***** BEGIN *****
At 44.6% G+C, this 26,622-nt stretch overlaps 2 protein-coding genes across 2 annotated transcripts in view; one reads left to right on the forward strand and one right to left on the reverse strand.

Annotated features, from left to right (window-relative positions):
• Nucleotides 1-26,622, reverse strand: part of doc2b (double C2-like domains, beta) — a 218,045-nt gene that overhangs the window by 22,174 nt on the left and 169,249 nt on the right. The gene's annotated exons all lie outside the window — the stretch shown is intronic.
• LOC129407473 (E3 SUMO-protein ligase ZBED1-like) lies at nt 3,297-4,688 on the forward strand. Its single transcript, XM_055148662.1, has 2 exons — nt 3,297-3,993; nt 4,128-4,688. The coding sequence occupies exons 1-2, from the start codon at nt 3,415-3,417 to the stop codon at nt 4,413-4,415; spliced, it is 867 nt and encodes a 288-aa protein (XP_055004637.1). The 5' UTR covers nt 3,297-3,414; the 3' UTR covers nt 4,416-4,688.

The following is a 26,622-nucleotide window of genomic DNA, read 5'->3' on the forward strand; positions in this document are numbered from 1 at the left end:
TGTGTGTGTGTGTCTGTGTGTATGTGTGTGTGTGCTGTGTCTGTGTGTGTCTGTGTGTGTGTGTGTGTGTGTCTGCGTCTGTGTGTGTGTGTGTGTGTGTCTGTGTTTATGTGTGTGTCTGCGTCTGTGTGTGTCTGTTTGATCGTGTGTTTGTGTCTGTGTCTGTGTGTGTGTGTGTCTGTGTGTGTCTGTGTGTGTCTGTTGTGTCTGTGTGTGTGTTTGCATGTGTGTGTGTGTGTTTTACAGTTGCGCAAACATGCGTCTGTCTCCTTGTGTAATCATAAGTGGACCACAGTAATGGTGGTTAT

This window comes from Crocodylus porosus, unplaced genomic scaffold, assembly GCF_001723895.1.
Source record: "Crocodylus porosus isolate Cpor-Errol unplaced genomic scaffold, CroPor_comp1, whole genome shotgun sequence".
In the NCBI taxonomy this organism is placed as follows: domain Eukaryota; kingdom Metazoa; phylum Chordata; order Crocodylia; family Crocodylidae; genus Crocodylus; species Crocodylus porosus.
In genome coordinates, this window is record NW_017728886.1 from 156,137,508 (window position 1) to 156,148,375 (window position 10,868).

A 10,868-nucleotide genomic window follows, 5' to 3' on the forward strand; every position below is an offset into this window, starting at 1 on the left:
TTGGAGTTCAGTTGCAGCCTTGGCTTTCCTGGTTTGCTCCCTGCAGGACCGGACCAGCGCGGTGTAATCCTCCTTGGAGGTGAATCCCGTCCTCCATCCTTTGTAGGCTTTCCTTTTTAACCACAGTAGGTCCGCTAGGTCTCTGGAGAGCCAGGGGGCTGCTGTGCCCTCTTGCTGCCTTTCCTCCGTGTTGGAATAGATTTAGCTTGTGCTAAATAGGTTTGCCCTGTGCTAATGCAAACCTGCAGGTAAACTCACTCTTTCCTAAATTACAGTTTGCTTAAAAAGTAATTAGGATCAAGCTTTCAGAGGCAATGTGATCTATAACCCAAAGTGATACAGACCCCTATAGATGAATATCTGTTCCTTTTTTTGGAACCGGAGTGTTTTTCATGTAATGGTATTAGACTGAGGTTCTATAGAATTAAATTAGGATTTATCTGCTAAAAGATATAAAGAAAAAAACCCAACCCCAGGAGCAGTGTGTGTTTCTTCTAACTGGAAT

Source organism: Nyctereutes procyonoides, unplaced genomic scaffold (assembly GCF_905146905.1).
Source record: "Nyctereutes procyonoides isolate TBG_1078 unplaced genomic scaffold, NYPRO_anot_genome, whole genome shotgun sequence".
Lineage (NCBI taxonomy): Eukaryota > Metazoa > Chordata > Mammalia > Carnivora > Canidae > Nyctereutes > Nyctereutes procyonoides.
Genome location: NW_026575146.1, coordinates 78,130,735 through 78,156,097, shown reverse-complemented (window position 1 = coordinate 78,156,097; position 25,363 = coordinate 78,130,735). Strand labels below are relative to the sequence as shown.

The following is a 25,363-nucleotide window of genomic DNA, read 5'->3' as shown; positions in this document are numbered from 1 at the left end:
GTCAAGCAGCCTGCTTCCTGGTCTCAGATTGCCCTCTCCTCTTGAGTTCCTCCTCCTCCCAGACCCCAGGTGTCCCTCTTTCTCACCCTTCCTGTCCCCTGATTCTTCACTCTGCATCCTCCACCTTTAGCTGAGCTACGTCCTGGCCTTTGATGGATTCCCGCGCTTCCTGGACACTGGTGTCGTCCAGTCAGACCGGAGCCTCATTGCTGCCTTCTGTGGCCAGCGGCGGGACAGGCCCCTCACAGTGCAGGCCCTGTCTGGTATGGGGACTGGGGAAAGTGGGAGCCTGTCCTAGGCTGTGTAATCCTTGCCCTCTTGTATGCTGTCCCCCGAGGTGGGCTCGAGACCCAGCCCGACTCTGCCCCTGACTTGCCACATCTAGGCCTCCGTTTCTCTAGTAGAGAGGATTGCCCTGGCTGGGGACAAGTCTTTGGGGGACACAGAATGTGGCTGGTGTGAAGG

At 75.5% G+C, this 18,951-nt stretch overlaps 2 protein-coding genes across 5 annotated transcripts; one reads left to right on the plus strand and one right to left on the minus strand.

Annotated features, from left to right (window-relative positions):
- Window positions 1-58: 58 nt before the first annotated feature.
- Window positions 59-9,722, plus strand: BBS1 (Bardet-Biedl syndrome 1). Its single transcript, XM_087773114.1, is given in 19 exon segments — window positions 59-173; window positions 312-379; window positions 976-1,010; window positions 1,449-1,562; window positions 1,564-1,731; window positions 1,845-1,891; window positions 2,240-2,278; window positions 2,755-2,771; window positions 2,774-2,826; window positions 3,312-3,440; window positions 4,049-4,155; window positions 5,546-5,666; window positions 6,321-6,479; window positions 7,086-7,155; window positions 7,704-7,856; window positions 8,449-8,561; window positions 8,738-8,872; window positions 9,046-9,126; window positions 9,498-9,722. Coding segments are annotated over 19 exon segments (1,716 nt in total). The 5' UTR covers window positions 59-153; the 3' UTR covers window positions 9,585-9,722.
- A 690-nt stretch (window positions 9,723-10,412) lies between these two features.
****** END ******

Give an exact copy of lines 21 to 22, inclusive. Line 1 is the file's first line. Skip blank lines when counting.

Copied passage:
- Window positions 1-58: 58 nt before the first annotated feature.
- Window positions 59-9,722, plus strand: BBS1 (Bardet-Biedl syndrome 1). Its single transcript, XM_087773114.1, is given in 19 exon segments — window positions 59-173; window positions 312-379; window positions 976-1,010; window positions 1,449-1,562; window positions 1,564-1,731; window positions 1,845-1,891; window positions 2,240-2,278; window positions 2,755-2,771; window positions 2,774-2,826; window positions 3,312-3,440; window positions 4,049-4,155; window positions 5,546-5,666; window positions 6,321-6,479; window positions 7,086-7,155; window positions 7,704-7,856; window positions 8,449-8,561; window positions 8,738-8,872; window positions 9,046-9,126; window positions 9,498-9,722. Coding segments are annotated over 19 exon segments (1,716 nt in total). The 5' UTR covers window positions 59-153; the 3' UTR covers window positions 9,585-9,722.